Refer to the main page for details on getting to Vancouver Island and to the general vicinity of the mountain ie the town of Gold River.
Immediately past the bridge 23 km from Gold River turn right onto logging spur H60. Engage 4WD here. Drive approximately 1 km up this road to a fork labeled H60D. The right hand fork is the way that Conuma was approached for many years since Watts and Gibson first used it in 1989. Regretfully H60D is thoroughly decommissioned. The bridge has been removed only a few metres east of the fork described above. Elevation at this point is ~ 250 metres.
Continue on the left fork for another 1-2 km until the road, which is now very rough and narrow, arrives at a second fork. The left hand road is the one to follow but, like H60D, it is barred to vehicular traffic – although an ATV could certainly negotiate it. This time a huge walled ditch blocks the way. Instead turn right and find a wide and flat parking spot 100 metres away. This is an excellent spot to car camp if contemplating an early start next day. Elevation here is approximately 450 metres. Walk up the left fork right to its end in 30 minutes to the start of the route at the usual pile of logging slash at N49° 48.176 W126° 18.809. Starting elevation here is 650 metres.
Head southwest off the end of the old logging road and climb the slash for about 200 vertical metres to gain the old growth. You are aiming to make an end run to the south of the big, forest choked gully that splits the east face at this point. To this end, once in the old growth, continue southwest until it’s possible to make a turn north around the top of the gully. It should be emphasized that you will do this without much in the way of visual acuity; you are by now in dense west coast huckleberry bush and navigating by touch, sense of smell, intuition and, if you’re sensible, GPS.
Once around the gully, make a descending traverse to a flat area with some seasonal tarns. Here there is some temporary relief from the bush and even some animal trails to follow.
Continue north off the flat area, up another very bushy 200 vertical metres and finally onto the flat, open part of the south ridge with the summit tower now in full view. Views of Nootka Sound to the west now open up.
The summit tower looks very imposing from the upper south ridge and does, in fact, require patience and careful thought to overcome.
Start here. Up the logging slash
Lower S Ridge
South Face Looking Down
Continue north from the upper south ridge via a brief descent and onto the summit block proper. It is very difficult to describe an exact route up since there is no marking whatsoever and opinions vary. In general, follow weaknesses wherever you find them in the form of bushy ledges, gullies and snowfields. Whenever you encounter difficulties, traverse left (west) and continue to search for further weaknesses that way. Be prepared to rope up if necessary and certainly prepare to rappel on the way down.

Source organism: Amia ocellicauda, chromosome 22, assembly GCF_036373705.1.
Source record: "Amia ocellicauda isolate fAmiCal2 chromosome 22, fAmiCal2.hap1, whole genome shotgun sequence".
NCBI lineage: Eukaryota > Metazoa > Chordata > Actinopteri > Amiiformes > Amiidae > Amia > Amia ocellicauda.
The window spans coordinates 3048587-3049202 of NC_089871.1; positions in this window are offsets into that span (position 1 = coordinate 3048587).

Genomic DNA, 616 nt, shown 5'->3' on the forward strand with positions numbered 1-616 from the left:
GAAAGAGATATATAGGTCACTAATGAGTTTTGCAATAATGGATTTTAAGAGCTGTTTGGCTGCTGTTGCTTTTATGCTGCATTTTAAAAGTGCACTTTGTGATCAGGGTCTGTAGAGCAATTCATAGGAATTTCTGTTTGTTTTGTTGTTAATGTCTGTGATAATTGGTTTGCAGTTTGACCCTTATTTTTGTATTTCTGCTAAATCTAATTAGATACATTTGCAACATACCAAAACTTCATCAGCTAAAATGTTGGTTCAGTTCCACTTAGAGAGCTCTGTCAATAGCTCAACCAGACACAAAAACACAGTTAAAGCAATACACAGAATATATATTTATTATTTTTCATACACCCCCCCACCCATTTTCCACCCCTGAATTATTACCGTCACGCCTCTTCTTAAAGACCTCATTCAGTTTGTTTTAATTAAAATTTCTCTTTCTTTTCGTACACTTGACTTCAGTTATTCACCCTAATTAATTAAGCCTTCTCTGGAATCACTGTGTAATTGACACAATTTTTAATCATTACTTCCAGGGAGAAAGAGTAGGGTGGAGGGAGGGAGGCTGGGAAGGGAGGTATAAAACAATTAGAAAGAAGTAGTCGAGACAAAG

If you follow a generally westward line, you will eventually arrive at a big gully to your west (above the arch in fact) with the summit in view above and immediately underneath a characteristic shark-fin shaped rock on the ridgeline. Proceed up a flower filled groove and make a final easy scramble to the summit.
There is a summit register to sign and 360° views to admire; from Victoria Peak in the north, to the big peaks of Strathcona Park to the southeast to Nootka Sound and the open Pacific in the west – and much, much more.
Descend by reversing the above.
A MapSource GPS tracklog is available to any reader wanting to do this route. Simply email or send me a PM.
A word on SP ethics
Final pitch and summit
I would not like the reader to be unaware of the fact that I have not quite reached the summit of Conuma Peak. This is dealt with in the attached TR
. Suffice to say that we invoked our turn-round time – when already 30 minutes over it – when I failed on my initial attempt to make the last two moves past the “shark-fin” rock. There was simply not enough time to try another line. I could see the summit just 30 vertical and 75 lateral metres away but felt it too dangerous to proceed on the line I had chosen.
SP ethics decree – and I completely concur – that a page author should have summited what he or she is writing about. In considering this, I thought it a shame that readers should be denied a description of a unique, beautiful and historical mountain for the sake of 2 moves and 30 vertical metres. I don’t think too many more SP members will be rushing to climb the last bit just to claim authorship rights.
At least one rappel will be necessary on the descent. Carry a 50 or 60 metre rope and slings etc to enable this.
Some parties report having to use the rope in one or two places climbing the summit block. Others manage without. Certainly a small rack should be carried - mostly large pieces and slings.
Ice axe and crampons need only be taken in winter or very early season.